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The Kalevala, by John Martin Crawford, [1888], at



AHTI, living on the island,
Near the Kauko-point and harbor,
Plowed his fields for rye and barley,
Furrowed his extensive pastures,
Heard with quickened ears an uproar,
Heard the village in commotion,
Heard a noise along the sea-shore,
Heard the foot-steps on the ice-plain,
Heard the rattle of the sledges;
Quick his mind divined the reason,
Knew it was Pohyola's wedding,
Wedding of the Rainbow-virgin.
Quick he stopped in disappointment,
Shook his sable locks in envy,
Turned his hero-head in anger,
While the scarlet blood ceased flowing
Through his pallid face and temples;
Ceased his plowing and his sowing,
On the field he left the furrows,
On his steed he lightly mounted,
Straightway galloped fleetly homeward
To his well-beloved mother,
To his mother old and golden,
Gave his mother these directions,
These the words of Lemminkainen:
"My beloved, faithful mother,
Quickly bring me beer and viands,
Bring me food for I am hungry,
Food and drink for me abundant,
Have my bath-room quickly heated,
Quickly set the room in order,
That I may refresh my body,
Dress myself in hero-raiment."

Lemminkainen's aged mother
Brings her hero food in plenty,
Beer and viands for the hungry,
For her thirsting son and hero;
Quick she heats the ancient bath-room,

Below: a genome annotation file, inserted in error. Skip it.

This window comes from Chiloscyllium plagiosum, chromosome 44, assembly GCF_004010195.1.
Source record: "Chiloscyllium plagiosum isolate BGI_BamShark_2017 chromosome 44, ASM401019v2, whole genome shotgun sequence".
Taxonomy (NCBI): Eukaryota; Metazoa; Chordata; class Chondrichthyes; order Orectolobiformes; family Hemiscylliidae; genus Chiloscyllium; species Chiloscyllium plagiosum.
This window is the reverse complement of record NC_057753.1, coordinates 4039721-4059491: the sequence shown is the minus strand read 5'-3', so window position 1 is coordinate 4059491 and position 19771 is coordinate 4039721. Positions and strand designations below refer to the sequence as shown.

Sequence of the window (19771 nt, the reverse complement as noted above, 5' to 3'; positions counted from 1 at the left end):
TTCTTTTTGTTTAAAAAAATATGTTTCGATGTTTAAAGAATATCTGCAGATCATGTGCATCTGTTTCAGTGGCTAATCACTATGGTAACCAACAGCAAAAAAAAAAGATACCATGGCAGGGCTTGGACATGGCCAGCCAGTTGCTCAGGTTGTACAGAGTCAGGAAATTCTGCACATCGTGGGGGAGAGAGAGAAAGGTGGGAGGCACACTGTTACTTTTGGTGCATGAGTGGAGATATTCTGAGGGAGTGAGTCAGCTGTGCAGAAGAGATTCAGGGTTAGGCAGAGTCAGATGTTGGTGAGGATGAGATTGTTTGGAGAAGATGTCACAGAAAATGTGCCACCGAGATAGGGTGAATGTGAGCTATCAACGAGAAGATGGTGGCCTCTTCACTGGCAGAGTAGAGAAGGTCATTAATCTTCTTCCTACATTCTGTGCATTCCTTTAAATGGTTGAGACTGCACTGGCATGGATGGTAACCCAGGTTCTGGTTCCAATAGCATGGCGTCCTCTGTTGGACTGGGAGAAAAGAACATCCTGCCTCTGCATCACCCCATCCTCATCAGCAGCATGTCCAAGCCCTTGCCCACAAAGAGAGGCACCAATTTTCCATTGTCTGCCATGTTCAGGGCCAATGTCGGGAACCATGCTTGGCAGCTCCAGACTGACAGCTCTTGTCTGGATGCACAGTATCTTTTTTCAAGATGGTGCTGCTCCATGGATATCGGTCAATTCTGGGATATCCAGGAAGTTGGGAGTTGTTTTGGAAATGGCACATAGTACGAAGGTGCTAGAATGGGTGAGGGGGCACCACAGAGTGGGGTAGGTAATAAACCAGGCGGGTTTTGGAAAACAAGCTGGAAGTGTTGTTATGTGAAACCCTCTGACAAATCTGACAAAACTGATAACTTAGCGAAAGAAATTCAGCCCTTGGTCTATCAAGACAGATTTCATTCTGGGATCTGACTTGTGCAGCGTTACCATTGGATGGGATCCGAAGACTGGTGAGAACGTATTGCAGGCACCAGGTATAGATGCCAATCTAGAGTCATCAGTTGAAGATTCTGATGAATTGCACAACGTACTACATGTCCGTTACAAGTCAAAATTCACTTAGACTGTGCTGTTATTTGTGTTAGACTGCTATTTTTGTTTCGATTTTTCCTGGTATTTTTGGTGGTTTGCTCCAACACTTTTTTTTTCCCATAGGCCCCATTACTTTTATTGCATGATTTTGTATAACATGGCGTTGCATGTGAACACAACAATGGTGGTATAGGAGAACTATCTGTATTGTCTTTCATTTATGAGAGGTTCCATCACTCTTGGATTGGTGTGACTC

Quickly sets his bath in order.

Then the reckless Lemminkainen
Ate his meat with beer inspiring,
Hastened to his bath awaiting;
Only was the bullfinch bathing,
With the many-colored bunting;
Quick the hero laved his temples,
Laved himself to flaxen whiteness,
Quick returning to his mother,
Spake in haste the words that follow:
"My beloved, helpful mother,
Go at once to yonder mountain,
To the store-house on the hill-top,
Bring my vest of finest texture,
Bring my hero-coat of purple,
Bring my suit of magic colors,
Thus to make me look attractive,
Thus to robe myself in beauty."

First the ancient mother asked him,
Asked her son this simple question:
"Whither dost thou go, my hero?
Dost thou go to hunt the roebuck,
Chase the lynx upon the mountains,
Shoot the squirrel in the woodlands?"

Spake the reckless Lemminkainen,
Also known as Kaukomieli:
"Worthy mother of my being,
Go I not to hunt the roebuck,